‘A Chinese puzzle’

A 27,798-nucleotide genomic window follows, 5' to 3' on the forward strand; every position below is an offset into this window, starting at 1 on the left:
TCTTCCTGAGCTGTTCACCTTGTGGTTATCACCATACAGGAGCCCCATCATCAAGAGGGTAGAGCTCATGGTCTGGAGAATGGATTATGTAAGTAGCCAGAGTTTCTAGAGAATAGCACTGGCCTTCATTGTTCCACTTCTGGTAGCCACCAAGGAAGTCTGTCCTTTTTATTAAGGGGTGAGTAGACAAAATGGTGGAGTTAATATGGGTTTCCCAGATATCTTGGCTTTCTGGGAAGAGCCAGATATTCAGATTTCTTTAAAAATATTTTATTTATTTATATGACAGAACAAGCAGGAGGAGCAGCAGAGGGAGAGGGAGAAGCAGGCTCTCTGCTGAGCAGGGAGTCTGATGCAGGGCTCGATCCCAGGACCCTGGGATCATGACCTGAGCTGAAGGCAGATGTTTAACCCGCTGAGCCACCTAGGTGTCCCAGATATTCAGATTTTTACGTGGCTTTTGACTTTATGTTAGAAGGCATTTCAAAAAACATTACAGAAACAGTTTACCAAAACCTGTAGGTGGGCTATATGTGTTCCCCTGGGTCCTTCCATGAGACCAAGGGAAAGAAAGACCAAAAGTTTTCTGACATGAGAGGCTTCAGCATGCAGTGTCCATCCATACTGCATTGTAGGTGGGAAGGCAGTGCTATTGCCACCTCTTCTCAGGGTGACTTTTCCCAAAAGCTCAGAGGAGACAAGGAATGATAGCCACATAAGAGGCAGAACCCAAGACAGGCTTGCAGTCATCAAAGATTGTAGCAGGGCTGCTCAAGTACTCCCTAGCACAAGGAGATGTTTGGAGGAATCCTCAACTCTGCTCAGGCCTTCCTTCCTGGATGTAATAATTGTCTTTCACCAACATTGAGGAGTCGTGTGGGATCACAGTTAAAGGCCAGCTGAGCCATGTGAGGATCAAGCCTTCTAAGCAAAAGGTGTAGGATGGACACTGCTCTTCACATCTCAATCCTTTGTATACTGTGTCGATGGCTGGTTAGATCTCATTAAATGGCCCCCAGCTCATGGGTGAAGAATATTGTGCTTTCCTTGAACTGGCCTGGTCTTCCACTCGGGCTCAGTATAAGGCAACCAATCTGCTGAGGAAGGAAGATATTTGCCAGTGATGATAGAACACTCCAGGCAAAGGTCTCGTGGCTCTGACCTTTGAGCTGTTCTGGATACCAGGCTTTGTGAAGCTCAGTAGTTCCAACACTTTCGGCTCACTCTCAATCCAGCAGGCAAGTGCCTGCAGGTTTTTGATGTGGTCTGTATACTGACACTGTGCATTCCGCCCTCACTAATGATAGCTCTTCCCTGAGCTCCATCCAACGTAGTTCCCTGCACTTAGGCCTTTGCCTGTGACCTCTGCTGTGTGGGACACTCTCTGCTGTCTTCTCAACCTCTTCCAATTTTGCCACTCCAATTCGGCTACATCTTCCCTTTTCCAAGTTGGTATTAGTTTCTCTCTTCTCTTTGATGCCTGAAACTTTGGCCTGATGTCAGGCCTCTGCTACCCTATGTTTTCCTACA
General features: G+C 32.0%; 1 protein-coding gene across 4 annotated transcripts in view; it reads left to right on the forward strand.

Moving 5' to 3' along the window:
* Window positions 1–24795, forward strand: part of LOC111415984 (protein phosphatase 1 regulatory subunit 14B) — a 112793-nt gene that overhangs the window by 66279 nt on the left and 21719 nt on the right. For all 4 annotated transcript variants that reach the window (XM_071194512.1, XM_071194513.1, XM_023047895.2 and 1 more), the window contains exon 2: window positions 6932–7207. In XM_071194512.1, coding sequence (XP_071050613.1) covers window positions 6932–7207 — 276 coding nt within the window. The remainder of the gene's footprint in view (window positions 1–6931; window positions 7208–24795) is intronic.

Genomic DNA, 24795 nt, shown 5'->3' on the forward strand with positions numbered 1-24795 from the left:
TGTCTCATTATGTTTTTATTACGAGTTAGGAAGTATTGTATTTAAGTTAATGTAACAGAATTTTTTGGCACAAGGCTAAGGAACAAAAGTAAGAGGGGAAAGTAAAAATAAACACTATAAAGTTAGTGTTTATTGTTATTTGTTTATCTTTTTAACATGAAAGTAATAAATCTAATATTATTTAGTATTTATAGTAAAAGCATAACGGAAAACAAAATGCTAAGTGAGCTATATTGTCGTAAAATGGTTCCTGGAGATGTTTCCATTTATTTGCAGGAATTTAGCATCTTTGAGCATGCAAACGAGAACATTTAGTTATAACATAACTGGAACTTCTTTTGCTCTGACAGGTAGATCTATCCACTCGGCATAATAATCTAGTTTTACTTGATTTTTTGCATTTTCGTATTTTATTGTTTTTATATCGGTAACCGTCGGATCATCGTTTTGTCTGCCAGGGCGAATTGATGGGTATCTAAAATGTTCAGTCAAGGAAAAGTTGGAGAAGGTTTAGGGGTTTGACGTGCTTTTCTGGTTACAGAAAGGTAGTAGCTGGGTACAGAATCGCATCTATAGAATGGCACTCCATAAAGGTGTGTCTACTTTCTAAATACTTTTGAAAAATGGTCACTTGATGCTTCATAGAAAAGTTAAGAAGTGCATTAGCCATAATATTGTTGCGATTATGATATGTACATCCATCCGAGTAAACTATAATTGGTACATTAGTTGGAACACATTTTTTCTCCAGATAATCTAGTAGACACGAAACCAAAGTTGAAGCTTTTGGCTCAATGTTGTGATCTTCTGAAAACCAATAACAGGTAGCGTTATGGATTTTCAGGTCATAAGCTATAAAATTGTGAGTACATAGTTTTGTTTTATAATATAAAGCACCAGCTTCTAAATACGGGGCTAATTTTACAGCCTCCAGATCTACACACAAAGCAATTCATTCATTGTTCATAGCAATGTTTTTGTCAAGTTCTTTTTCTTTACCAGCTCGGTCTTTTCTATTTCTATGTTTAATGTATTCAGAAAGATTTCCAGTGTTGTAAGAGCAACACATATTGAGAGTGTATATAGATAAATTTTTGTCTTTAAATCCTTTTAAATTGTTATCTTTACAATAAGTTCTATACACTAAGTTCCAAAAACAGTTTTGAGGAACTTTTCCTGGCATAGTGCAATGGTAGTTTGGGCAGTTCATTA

I am in the foyer of a large block of apartments in China. There are no people to be seen anywhere. There are enormous elevators with heavy, steel doors on the ground floor. The buttons to call the elevators are inconveniently located about seven feet above ground level. I suppose it must be nearly impossible for most people here to reach the buttons and I imagine that one person might have to climb onto another’s shoulders in order to reach them. The elevators, in any case, do not take people to different floors, but instead to different levels of a puzzle the purpose of which is not clear. One floor is a hallway with open rooms, like large cubicles, coming off it. Chinese men in business suits are lounging around the cubicles, seated on banquettes along the walls. Another floor is a decrepit restaurant where everything, the walls, the floors the ceilings, the wooden fittings are all painted with the same dark, cream-colored enamel paint, much of which is either peeling or chipped. Another floor is a series of increasingly claustrophobic, crowded rooms. The last of these rooms is nothing more than a portal into which I must put my head in order to see the interior—so that I seem to be in the room without being in it at all. But from this last room, I find, there is no exit.